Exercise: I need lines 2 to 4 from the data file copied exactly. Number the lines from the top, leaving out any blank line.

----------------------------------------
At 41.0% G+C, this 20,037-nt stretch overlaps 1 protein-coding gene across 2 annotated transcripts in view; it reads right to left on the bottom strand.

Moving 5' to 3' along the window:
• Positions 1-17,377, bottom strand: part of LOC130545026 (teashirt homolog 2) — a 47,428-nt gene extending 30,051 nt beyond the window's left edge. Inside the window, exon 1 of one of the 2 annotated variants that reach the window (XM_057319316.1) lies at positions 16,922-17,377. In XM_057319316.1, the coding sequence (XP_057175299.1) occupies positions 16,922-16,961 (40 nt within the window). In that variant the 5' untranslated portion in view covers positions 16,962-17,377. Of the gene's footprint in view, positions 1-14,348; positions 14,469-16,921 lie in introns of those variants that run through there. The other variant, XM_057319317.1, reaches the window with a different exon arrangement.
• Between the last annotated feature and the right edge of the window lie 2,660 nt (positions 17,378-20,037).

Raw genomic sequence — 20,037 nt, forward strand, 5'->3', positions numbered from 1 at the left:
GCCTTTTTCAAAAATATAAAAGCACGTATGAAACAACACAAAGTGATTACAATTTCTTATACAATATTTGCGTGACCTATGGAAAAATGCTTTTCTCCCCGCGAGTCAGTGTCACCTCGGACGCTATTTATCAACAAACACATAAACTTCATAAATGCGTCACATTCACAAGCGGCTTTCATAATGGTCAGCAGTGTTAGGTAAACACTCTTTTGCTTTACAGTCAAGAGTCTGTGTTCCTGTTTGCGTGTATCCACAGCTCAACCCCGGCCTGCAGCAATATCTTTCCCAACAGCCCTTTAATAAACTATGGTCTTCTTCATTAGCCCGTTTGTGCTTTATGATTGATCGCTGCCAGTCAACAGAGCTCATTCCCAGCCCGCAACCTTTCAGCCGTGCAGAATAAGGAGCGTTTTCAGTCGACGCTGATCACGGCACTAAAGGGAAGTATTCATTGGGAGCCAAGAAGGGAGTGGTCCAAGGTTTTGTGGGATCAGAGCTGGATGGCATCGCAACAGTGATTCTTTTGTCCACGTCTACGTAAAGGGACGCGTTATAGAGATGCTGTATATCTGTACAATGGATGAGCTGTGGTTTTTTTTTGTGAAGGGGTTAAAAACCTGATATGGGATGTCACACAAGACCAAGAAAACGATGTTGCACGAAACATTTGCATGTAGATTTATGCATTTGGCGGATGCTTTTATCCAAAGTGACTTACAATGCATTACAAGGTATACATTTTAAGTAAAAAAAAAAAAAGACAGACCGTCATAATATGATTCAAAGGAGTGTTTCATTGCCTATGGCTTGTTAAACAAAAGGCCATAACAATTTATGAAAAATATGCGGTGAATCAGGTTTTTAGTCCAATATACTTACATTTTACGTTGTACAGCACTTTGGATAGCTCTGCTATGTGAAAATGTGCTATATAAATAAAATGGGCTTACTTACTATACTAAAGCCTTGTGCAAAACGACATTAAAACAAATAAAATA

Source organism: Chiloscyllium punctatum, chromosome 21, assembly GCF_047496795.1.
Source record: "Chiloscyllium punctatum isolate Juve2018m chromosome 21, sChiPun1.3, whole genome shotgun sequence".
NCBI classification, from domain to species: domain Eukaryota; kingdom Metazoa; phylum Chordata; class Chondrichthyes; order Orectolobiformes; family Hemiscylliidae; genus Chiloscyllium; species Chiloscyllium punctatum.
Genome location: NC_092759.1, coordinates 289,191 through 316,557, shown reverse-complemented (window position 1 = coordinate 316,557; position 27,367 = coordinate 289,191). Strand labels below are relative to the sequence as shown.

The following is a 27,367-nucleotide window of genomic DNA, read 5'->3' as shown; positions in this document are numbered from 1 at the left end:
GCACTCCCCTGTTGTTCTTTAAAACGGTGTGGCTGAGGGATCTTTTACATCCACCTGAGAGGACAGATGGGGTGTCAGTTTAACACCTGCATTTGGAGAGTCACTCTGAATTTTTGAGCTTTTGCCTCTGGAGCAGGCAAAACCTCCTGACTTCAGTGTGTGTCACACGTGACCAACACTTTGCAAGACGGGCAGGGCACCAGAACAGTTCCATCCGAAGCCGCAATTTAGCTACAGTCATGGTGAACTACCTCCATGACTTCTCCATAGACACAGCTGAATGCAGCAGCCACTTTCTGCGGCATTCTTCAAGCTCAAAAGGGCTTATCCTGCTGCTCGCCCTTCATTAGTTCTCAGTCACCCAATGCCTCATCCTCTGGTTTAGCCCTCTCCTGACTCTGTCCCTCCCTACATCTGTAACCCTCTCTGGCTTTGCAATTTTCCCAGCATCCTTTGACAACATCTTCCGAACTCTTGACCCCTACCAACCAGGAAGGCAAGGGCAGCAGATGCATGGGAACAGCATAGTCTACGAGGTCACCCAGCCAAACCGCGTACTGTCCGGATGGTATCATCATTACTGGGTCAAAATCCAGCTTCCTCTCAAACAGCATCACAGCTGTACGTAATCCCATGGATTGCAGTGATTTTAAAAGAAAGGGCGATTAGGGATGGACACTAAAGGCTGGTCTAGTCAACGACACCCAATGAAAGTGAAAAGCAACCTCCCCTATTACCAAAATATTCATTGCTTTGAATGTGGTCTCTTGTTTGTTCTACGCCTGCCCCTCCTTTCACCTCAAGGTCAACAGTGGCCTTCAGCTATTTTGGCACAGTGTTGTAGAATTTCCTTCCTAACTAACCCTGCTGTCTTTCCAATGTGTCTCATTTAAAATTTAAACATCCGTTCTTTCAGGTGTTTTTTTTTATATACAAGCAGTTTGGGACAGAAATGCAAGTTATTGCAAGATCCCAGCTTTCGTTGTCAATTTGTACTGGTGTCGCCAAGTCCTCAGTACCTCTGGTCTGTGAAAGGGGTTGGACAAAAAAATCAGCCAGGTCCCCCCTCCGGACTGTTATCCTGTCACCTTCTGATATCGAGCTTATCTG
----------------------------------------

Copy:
Moving 5' to 3' along the window:
• Positions 1-17,377, bottom strand: part of LOC130545026 (teashirt homolog 2) — a 47,428-nt gene extending 30,051 nt beyond the window's left edge. Inside the window, exon 1 of one of the 2 annotated variants that reach the window (XM_057319316.1) lies at positions 16,922-17,377. In XM_057319316.1, the coding sequence (XP_057175299.1) occupies positions 16,922-16,961 (40 nt within the window). In that variant the 5' untranslated portion in view covers positions 16,962-17,377. Of the gene's footprint in view, positions 1-14,348; positions 14,469-16,921 lie in introns of those variants that run through there. The other variant, XM_057319317.1, reaches the window with a different exon arrangement.
• Between the last annotated feature and the right edge of the window lie 2,660 nt (positions 17,378-20,037).